[Cryptography] [cryptography] NIST Workshop on Elliptic Curve Cryptography Standards

Tony Arcieri bascule at gmail.com
Thu May 14 21:57:24 EDT 2015

On Thu, May 14, 2015 at 4:28 PM, Ryan Carboni <ryacko at gmail.com> wrote:

> In order for there to be some kind of preimage attack using the constants, which were generated using SHA-1, then there has to be some sort of preimage attack on SHA-1.
> I think you misunderstand how NSA could hypothetically select weak curves
despite using SHA-1 to create "verifiably random" curves.

No weaknesses in the SHA-1 function are necessary. Instead, NSA could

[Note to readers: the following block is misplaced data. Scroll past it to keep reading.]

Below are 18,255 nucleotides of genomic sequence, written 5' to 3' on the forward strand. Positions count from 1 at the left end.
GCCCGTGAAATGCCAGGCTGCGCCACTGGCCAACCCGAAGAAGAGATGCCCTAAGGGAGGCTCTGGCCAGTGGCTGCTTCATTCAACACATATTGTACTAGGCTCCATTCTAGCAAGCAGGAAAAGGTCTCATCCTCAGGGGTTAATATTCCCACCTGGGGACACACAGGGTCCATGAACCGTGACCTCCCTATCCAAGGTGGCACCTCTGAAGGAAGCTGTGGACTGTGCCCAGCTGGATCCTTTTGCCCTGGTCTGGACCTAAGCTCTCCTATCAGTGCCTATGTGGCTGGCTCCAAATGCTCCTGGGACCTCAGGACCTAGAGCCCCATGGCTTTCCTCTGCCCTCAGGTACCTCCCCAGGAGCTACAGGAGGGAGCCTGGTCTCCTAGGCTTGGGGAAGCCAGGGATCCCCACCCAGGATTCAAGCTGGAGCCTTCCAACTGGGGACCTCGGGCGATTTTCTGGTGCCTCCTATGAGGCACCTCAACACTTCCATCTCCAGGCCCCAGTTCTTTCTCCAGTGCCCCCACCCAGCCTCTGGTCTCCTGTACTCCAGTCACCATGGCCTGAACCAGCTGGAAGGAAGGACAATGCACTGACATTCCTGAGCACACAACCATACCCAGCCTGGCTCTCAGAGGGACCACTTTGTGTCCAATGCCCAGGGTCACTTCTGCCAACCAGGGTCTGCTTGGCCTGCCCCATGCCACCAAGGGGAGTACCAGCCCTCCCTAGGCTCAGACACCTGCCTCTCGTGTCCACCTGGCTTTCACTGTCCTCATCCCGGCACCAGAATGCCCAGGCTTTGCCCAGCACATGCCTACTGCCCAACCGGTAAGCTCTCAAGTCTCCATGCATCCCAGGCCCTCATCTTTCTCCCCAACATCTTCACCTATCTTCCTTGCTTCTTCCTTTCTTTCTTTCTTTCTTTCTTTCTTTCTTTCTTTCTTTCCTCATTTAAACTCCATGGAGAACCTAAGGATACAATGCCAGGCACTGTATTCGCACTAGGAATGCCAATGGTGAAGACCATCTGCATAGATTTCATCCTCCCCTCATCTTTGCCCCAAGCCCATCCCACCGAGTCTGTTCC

simply do a brute force search for, say, a curve that belongs to a
one-in-a-million (or rarer) class of weak curves with a vulnerability known
only to NSA, and after finding an input value that generates such a weak
curve, publish that as the standard.

On Fri, May 15, 2015 at 6:54 AM, <dj at deadhat.com> wrote:

> So if the NSA were good with Montgomery or
> Edwards or <some other good> curve crypto and left the Weierstrass curves
> for the great unwashed, it would make complete sense.

Perhaps you could make that argument for Montgomery curves and the
Montgomery ladder, but Edwards curves weren't discovered until 2007...

That said, I strongly agree the field arithmetic for Weierstrass is whack
and easy to get wrong.

I am glad to see the CFRG focusing on Edwards/Montgomery. Hopefully
Weierstrass is on its way out for anything other than legacy
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